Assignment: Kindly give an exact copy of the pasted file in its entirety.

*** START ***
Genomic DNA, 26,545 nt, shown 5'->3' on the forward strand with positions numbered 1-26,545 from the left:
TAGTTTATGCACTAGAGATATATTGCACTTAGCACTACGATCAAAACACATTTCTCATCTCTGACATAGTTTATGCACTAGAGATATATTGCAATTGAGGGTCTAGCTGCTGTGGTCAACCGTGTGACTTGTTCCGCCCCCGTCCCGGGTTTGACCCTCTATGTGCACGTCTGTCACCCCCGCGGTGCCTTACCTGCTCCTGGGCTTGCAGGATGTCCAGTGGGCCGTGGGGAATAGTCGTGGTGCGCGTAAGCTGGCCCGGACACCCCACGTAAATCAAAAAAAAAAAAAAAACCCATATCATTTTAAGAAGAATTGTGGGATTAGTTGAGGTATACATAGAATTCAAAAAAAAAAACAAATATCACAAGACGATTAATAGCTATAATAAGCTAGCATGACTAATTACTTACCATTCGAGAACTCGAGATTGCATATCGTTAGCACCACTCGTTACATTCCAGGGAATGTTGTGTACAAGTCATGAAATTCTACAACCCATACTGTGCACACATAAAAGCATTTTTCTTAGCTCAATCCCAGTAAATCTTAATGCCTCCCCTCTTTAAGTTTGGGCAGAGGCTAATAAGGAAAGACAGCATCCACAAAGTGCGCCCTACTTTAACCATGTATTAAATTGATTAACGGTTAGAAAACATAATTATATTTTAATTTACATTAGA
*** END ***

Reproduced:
Genomic DNA, 26,545 nt, shown 5'->3' on the forward strand with positions numbered 1-26,545 from the left:
TAGTTTATGCACTAGAGATATATTGCACTTAGCACTACGATCAAAACACATTTCTCATCTCTGACATAGTTTATGCACTAGAGATATATTGCAATTGAGGGTCTAGCTGCTGTGGTCAACCGTGTGACTTGTTCCGCCCCCGTCCCGGGTTTGACCCTCTATGTGCACGTCTGTCACCCCCGCGGTGCCTTACCTGCTCCTGGGCTTGCAGGATGTCCAGTGGGCCGTGGGGAATAGTCGTGGTGCGCGTAAGCTGGCCCGGACACCCCACGTAAATCAAAAAAAAAAAAAAAACCCATATCATTTTAAGAAGAATTGTGGGATTAGTTGAGGTATACATAGAATTCAAAAAAAAAAACAAATATCACAAGACGATTAATAGCTATAATAAGCTAGCATGACTAATTACTTACCATTCGAGAACTCGAGATTGCATATCGTTAGCACCACTCGTTACATTCCAGGGAATGTTGTGTACAAGTCATGAAATTCTACAACCCATACTGTGCACACATAAAAGCATTTTTCTTAGCTCAATCCCAGTAAATCTTAATGCCTCCCCTCTTTAAGTTTGGGCAGAGGCTAATAAGGAAAGACAGCATCCACAAAGTGCGCCCTACTTTAACCATGTATTAAATTGATTAACGGTTAGAAAACATAATTATATTTTAATTTACATTAGA